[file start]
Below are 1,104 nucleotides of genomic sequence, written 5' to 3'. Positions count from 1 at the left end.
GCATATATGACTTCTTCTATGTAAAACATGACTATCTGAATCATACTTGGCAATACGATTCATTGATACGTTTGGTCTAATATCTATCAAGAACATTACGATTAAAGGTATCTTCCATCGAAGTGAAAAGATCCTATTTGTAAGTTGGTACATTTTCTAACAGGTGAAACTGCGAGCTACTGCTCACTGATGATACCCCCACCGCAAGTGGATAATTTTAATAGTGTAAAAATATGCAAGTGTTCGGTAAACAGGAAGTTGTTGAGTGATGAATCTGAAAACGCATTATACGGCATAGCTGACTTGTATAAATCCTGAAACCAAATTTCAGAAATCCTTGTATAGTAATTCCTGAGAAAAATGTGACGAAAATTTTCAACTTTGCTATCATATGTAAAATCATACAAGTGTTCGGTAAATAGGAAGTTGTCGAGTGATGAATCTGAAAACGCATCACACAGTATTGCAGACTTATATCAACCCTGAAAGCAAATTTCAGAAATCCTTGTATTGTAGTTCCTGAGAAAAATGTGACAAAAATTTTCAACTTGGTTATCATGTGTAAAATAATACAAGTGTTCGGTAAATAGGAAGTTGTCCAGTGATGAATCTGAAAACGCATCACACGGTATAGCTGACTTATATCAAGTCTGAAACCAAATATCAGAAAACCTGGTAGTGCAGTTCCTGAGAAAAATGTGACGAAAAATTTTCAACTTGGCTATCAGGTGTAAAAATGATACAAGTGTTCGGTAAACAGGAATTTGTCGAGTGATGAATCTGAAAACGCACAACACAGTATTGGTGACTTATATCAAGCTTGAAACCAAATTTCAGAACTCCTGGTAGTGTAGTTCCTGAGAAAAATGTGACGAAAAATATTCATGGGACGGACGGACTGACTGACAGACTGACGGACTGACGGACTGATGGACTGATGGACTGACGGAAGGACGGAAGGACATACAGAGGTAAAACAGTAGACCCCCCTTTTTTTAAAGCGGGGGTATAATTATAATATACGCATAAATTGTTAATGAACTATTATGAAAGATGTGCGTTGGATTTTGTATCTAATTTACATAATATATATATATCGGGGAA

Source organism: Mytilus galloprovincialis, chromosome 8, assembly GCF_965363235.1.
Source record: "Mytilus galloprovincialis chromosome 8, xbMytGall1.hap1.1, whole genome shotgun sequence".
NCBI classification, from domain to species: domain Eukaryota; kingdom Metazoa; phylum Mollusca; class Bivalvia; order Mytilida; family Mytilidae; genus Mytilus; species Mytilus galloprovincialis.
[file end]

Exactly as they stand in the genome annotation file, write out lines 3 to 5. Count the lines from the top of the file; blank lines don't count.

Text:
Source organism: Mytilus galloprovincialis, chromosome 8, assembly GCF_965363235.1.
Source record: "Mytilus galloprovincialis chromosome 8, xbMytGall1.hap1.1, whole genome shotgun sequence".
NCBI classification, from domain to species: domain Eukaryota; kingdom Metazoa; phylum Mollusca; class Bivalvia; order Mytilida; family Mytilidae; genus Mytilus; species Mytilus galloprovincialis.